Molly's Game


This was, from the start, a very Aaron Sorkin-ish kind of film with bullet-speed dialogue, rapid-fire exchanges, sports metaphors and humour. The film was engaging, intelligent, funny and even a bit sentimental, and despite its 140 minutes runtime, it never felt long or draggy. There is a benefit of having Sorkin direct his own script, as he would be the best person to understand how he would want to tell the story. Although the choice to have so much voiceovers was a gamble, but luckily he has a way with words and Jessica Chastain's narration was great. She was a great casting choice, with her pro-feminist persona in full force as she ably rattled off Sorkin's words with aplomb, and giving a strong, layered performance as Molly Bloom. Her chemistry with Idris Elba as a Sorkin-dialogue sparring partner was palpable and it would have been great if they had more moments together.

Sorkin's directorial debut was competent, however he does not seem to have an eye for continuity and it was clear that certain scenes were edited together from multiple cuts. In addition, who made the decisions on how to dress Chastain's Molly? Boy, was her cleavage front and centre almost always.

Where Sorkin excelled in was his screenplay. The script was smart, witty and funny. He never dumbed it down and it demands your full attention. Which was also why the film felt so engaging. You really got to pay attention to it.

Chastain was great here. It seemed like a continuation of her role in Miss Sloane, and kudos to her for choosing to play such strong women. But yet for all her strength, Chastain imbibed in her a realistic amount of vulnerability that felt honest and not manipulative. Sorkin had created for her a layered, complex character that she carried off with style. However, the role was not showy - except for her cleavage - and that may hamper her chance (again) this year at the Oscars. Sally Hawkins, Frances McDormand and Saoirse Ronan are the only sure bets for a nom, and Chastain will have to vie with Judi Dench, Margot Robbie, Meryl Streep and Michelle Williams.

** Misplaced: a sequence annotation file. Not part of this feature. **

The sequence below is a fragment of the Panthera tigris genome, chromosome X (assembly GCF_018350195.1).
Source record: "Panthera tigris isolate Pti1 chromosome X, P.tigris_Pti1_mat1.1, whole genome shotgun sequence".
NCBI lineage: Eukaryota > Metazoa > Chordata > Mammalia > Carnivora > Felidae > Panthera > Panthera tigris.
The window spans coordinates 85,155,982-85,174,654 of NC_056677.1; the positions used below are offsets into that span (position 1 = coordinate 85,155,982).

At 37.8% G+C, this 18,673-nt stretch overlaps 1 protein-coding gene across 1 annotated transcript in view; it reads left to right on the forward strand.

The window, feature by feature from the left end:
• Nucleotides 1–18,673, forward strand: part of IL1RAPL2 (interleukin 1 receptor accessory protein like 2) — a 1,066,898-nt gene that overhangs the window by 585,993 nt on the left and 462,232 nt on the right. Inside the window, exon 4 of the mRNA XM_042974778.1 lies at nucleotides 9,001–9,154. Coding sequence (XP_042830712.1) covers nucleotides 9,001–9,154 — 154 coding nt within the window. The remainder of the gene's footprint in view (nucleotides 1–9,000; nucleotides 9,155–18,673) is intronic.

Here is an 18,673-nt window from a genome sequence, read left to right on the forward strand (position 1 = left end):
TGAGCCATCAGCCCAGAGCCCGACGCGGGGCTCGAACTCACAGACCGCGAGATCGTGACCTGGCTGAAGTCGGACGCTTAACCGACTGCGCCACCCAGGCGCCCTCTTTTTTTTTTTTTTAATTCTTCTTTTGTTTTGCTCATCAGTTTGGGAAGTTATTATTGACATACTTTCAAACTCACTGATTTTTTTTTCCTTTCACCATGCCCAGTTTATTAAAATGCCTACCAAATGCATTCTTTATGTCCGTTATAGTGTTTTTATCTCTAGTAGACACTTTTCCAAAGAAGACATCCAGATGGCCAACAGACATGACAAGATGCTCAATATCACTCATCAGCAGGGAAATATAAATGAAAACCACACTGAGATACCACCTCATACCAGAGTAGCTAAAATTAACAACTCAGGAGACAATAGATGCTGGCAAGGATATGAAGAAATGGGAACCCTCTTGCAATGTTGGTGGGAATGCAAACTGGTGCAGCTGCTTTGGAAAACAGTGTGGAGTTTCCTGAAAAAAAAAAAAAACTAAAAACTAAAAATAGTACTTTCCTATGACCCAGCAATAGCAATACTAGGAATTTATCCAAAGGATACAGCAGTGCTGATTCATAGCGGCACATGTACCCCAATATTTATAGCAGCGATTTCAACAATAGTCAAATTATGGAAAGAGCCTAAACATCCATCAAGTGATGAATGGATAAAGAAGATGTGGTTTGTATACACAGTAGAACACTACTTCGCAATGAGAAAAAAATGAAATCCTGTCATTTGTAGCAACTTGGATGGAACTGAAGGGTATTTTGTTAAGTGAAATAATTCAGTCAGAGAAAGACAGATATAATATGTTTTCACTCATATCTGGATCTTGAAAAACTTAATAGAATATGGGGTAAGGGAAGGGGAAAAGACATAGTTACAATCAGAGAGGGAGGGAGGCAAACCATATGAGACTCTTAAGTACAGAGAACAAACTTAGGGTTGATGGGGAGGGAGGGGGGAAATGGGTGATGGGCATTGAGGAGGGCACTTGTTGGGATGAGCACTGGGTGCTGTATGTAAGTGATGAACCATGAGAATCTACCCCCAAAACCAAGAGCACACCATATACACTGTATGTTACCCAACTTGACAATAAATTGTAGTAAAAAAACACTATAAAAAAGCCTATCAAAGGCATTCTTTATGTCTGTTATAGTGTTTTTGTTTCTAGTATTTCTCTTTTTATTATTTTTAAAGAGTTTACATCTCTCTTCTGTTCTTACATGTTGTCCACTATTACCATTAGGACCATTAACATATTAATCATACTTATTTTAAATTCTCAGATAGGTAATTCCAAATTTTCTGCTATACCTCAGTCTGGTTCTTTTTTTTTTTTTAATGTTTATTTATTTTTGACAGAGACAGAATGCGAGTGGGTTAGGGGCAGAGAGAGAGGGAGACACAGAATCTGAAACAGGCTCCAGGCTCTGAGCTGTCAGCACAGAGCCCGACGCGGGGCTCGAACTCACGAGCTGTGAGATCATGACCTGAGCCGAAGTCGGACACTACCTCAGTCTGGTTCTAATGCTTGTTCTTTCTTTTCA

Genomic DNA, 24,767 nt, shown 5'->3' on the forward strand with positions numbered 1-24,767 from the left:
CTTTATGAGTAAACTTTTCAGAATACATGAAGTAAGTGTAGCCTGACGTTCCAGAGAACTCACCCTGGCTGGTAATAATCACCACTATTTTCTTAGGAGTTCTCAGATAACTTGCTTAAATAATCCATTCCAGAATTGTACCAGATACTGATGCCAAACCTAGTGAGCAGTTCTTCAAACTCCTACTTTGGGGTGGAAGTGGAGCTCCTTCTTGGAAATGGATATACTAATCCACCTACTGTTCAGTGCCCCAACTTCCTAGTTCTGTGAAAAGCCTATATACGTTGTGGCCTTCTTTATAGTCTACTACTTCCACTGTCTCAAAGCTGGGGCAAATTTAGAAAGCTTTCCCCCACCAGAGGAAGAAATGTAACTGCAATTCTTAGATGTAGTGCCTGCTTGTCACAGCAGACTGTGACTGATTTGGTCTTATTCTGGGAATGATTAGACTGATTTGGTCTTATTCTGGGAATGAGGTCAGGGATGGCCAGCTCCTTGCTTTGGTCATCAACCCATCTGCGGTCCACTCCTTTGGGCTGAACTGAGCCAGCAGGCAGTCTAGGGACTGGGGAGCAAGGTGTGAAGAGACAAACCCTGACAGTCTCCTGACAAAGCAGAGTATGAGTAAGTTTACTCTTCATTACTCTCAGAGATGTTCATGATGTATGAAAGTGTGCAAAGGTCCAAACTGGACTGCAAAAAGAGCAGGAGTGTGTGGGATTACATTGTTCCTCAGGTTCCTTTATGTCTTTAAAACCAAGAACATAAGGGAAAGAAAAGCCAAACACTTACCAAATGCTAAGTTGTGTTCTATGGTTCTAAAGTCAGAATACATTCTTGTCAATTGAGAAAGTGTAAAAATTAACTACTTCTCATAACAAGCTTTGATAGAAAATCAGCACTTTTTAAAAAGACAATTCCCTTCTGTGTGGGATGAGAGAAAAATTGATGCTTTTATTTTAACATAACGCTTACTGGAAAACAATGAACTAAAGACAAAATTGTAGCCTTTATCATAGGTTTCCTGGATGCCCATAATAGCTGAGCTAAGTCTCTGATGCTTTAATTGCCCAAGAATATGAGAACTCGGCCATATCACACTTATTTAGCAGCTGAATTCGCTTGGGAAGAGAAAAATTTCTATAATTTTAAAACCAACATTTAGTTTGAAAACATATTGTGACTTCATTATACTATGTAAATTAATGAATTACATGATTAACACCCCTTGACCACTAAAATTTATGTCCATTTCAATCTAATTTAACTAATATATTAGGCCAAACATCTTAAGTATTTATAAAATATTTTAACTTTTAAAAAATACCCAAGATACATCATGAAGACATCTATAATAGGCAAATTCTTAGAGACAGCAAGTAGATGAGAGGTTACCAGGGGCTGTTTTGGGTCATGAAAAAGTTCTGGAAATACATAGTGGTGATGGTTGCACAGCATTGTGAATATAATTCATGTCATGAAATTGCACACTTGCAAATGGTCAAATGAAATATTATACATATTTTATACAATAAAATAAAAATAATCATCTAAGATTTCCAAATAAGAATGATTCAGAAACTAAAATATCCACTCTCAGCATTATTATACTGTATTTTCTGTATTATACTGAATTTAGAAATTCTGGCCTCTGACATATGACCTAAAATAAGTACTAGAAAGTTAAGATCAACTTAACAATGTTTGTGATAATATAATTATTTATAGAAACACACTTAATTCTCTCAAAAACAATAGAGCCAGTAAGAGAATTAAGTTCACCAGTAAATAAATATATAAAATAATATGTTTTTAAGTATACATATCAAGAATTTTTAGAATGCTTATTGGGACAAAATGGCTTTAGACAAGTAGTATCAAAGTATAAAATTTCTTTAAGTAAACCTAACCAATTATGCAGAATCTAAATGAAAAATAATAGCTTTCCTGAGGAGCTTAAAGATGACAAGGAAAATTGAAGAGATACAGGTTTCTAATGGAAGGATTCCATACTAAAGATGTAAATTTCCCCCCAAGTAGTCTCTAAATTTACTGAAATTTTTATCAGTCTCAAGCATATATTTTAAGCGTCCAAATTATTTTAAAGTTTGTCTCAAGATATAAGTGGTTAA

Elba, otstensibly the male lead, was really just playing a supporting character here, but he had great chemistry with Chastain, and their scenes together were fun to watch and exciting to see.

Kevin Costner had a small - but pivotal - role which was surprising light on the usual Sorkinisms.

Cinematographer was Charlotte Bruus Christensen who also beautifully lensed the underrated Far From the Madding Crowd.

This film may not appeal to everybody as it demands attention. There were no explosions or bombastic moments to distract but just great acting and smart writing.

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